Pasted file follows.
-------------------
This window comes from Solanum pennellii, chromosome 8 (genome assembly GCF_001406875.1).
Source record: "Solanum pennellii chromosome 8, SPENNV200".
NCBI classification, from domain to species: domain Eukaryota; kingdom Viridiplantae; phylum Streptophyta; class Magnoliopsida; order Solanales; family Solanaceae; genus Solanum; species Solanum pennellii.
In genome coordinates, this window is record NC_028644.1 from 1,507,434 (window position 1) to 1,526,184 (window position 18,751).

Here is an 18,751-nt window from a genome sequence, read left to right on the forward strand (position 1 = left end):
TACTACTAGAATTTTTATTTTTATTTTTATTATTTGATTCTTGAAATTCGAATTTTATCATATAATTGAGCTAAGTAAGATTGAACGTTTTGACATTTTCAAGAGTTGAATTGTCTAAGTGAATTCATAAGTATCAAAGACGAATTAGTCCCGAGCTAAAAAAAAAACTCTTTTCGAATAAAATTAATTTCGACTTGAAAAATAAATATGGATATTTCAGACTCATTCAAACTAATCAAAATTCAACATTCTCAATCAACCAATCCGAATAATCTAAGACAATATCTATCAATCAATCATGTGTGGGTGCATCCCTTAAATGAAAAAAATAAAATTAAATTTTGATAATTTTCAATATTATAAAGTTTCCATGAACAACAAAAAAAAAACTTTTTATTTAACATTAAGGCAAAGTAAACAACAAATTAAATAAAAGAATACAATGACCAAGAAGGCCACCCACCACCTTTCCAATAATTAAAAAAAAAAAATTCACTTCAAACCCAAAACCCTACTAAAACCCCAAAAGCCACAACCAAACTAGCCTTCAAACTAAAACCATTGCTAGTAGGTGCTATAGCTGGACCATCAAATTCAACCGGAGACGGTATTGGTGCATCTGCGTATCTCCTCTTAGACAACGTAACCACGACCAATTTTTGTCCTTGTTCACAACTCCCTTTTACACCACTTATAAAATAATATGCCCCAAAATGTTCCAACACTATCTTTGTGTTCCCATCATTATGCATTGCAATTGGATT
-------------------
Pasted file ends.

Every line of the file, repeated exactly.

This window comes from Solanum pennellii, chromosome 8 (genome assembly GCF_001406875.1).
Source record: "Solanum pennellii chromosome 8, SPENNV200".
NCBI classification, from domain to species: domain Eukaryota; kingdom Viridiplantae; phylum Streptophyta; class Magnoliopsida; order Solanales; family Solanaceae; genus Solanum; species Solanum pennellii.
In genome coordinates, this window is record NC_028644.1 from 1,507,434 (window position 1) to 1,526,184 (window position 18,751).

Here is an 18,751-nt window from a genome sequence, read left to right on the forward strand (position 1 = left end):
TACTACTAGAATTTTTATTTTTATTTTTATTATTTGATTCTTGAAATTCGAATTTTATCATATAATTGAGCTAAGTAAGATTGAACGTTTTGACATTTTCAAGAGTTGAATTGTCTAAGTGAATTCATAAGTATCAAAGACGAATTAGTCCCGAGCTAAAAAAAAAACTCTTTTCGAATAAAATTAATTTCGACTTGAAAAATAAATATGGATATTTCAGACTCATTCAAACTAATCAAAATTCAACATTCTCAATCAACCAATCCGAATAATCTAAGACAATATCTATCAATCAATCATGTGTGGGTGCATCCCTTAAATGAAAAAAATAAAATTAAATTTTGATAATTTTCAATATTATAAAGTTTCCATGAACAACAAAAAAAAAACTTTTTATTTAACATTAAGGCAAAGTAAACAACAAATTAAATAAAAGAATACAATGACCAAGAAGGCCACCCACCACCTTTCCAATAATTAAAAAAAAAAAATTCACTTCAAACCCAAAACCCTACTAAAACCCCAAAAGCCACAACCAAACTAGCCTTCAAACTAAAACCATTGCTAGTAGGTGCTATAGCTGGACCATCAAATTCAACCGGAGACGGTATTGGTGCATCTGCGTATCTCCTCTTAGACAACGTAACCACGACCAATTTTTGTCCTTGTTCACAACTCCCTTTTACACCACTTATAAAATAATATGCCCCAAAATGTTCCAACACTATCTTTGTGTTCCCATCATTATGCATTGCAATTGGATT